And one way to improve is to increase your awareness of the reputation you are creating around you.
As part of my work, I do executive coaching with leaders and I always use some form of assessment to help the leader increase their consciousness or awareness about themselves. How they are showing up in the workplace; not how they think they are showing up, but how others see them showing up.
And this, as you can imagine, can be quite complex.
The leader and I use this assessment to shine a light on their blind spots so that we can peer in. And that gives the leader the power to make a shift.
If we don’t know what people are saying about us, we have no opportunity to change our behavior to influence our reputation
And feedback can help a leader increase their awareness of their reputation.
You can’t control what people think about you but you can influence it. And your influence is determined by your actions. What you say and do.
As Dan Rockwell says, “Good reputations are earned slowly and lost quickly. One major blunder outweighs many contributions.”
Here are the seven things you can do to help you with your reputation.
1. Find out what your reputation is. Ask people whom you trust. Send out a survey so people can answer anonymously. Get a colleague to ask around for you. Look for the truth.
2. Be thoughtful about what you want your reputation to be. Ask yourself, “How do I want to show up at work?” And then ask yourself why.
3. Find out what you are doing well to build a strong reputation and then deepen your strengths in what you do well. Your strengths will serve you well.
4. Find out what is holding you back. This is often based in some assumption we make about life and how to get things done. As a young guy, I carried the mistaken assumption that I needed to be liked. That was my number one goal. And wow was I wrong! It held me back in my career and inhibited me from getting good results. Thank goodness I’ve let that go.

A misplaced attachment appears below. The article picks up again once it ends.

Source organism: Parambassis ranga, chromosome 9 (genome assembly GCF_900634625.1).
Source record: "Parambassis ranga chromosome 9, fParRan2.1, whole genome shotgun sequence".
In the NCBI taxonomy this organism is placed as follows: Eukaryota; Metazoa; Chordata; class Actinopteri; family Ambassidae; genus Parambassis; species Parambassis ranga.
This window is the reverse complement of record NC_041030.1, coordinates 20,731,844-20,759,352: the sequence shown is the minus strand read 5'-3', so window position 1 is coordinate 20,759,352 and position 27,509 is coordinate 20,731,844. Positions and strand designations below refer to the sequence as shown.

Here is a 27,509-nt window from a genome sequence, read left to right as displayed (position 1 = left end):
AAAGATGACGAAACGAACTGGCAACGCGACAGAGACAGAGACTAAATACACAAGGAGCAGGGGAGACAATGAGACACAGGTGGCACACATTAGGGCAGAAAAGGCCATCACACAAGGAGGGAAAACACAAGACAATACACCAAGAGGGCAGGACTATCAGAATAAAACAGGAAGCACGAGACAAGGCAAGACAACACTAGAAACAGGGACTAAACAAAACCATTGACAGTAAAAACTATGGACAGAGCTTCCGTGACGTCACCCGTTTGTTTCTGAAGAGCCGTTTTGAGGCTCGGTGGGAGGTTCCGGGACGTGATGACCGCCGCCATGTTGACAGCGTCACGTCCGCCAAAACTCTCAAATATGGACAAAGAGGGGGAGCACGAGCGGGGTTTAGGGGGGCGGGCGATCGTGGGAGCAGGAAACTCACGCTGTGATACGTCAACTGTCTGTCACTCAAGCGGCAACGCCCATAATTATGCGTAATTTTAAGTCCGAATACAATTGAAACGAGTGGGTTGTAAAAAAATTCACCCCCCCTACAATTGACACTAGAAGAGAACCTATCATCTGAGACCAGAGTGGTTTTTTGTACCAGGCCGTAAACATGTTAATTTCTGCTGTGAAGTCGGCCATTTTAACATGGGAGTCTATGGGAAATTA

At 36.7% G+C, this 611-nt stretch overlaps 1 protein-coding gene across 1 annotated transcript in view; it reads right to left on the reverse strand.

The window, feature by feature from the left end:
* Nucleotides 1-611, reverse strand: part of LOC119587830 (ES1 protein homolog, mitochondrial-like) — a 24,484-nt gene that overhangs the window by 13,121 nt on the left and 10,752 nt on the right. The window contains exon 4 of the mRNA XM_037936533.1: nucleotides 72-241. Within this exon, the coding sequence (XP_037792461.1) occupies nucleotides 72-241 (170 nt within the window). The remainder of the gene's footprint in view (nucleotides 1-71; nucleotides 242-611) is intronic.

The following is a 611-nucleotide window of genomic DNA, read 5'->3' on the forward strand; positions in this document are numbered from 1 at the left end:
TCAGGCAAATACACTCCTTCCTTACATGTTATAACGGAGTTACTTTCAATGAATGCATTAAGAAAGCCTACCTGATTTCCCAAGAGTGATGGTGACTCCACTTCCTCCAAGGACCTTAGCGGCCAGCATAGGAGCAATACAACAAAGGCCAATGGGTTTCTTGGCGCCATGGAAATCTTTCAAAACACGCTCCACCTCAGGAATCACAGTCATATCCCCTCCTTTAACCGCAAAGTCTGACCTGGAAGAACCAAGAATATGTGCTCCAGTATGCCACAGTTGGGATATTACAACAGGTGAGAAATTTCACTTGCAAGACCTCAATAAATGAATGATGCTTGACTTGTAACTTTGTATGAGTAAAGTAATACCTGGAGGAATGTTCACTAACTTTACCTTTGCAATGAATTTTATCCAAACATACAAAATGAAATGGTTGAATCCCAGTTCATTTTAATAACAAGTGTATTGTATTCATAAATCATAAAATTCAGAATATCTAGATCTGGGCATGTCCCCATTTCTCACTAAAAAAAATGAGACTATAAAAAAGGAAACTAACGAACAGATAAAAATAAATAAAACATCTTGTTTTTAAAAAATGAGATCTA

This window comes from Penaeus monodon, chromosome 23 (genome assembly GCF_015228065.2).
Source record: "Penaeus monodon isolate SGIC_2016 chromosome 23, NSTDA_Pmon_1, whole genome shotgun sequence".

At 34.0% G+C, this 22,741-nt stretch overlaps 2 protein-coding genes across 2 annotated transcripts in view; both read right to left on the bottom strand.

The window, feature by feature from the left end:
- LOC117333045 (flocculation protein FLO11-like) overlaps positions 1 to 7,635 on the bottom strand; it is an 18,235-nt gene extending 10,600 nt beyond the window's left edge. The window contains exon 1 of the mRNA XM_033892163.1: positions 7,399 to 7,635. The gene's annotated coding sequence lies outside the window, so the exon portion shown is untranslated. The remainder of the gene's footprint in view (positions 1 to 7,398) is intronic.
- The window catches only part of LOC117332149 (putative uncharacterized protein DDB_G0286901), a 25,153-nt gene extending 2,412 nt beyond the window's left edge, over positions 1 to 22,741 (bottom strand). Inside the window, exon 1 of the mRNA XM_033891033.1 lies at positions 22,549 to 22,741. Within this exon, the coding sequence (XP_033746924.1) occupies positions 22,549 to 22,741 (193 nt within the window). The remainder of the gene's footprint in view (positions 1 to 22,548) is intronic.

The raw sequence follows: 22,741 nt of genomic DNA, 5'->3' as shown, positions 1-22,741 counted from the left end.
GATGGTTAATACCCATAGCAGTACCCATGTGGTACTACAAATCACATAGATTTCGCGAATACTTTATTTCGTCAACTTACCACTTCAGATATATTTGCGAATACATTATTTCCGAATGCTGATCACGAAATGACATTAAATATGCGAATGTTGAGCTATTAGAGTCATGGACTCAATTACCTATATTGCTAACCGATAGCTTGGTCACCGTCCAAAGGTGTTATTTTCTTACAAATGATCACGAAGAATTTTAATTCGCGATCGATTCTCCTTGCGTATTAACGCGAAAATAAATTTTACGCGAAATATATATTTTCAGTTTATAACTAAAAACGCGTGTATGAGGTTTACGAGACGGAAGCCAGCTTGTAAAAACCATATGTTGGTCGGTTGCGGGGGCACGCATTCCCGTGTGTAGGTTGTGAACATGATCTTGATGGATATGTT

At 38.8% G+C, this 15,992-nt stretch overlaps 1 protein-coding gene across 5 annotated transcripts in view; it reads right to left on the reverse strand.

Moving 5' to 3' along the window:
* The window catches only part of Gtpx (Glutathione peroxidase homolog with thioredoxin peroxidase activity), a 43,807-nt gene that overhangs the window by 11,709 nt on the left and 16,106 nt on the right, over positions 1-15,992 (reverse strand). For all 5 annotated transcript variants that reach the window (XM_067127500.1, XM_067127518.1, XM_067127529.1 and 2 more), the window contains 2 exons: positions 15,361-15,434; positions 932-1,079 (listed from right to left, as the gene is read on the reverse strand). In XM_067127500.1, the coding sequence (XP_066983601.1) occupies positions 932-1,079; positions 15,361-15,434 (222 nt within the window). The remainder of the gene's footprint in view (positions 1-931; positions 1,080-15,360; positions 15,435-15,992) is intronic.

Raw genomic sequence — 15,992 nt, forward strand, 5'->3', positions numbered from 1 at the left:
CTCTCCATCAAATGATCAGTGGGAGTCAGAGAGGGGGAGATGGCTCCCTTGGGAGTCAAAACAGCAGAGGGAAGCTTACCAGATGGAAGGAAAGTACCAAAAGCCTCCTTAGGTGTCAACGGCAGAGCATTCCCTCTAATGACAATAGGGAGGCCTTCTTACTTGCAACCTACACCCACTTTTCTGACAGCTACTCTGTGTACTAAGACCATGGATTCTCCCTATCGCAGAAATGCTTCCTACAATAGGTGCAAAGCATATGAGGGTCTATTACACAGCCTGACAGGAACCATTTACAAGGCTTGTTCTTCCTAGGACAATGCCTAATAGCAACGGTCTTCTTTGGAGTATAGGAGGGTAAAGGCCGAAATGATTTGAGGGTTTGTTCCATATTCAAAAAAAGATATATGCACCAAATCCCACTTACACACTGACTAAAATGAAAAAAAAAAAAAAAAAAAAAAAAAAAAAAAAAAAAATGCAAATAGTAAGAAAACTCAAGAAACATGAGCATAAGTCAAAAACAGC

5. Now pick one way that you can let go of what’s holding you back. Something that will be big and powerful.
6. Get some accountability in your life around the changes you want to make. From both the strengthening side and the modifying side. If you don’t engage some accountability it won’t happen. I guess I shouldn’t say never but the odds are stacked strongly against you. Often I, as an executive coach, play the role of accountability partner with a leader. But it can be done in lots of other ways.
Declare what you are working on to others. Your boss, your peers, the people who report to you, your friends, and your family. Ask them what you could do immediately to make a difference. Thank them. Don’t get defensive.
7. Finally, assign a time in your schedule once a week for you to reflect on how you are doing. Leave the office or wherever you work. Go and sit by yourself in a coffee shop or go for a walk. Think about what you’ve set for your reputation goals, what you have done this week to achieve them, and what you’ve let slip. Trust me. Something will slip. We are human. And you are busy. Then recommit for the next week.
Almost everybody is a little nervous about getting some feedback about themselves. I was.
But it can be one of the most powerful tools to help you be a better leader and therefore have success in whatever is important to you.
I laughed when I saw an article the other day that referenced gaining and losing a reputation. I chuckled because you never lose a reputation. You change a reputation. For the better or worse.
And while you have different circumstances to deal with that significantly influence the successes of your ventures, only you control your reputation and the power it has on your leadership and its influence on the success of your work.
Featured photo credit: Pixabay via pixabay.com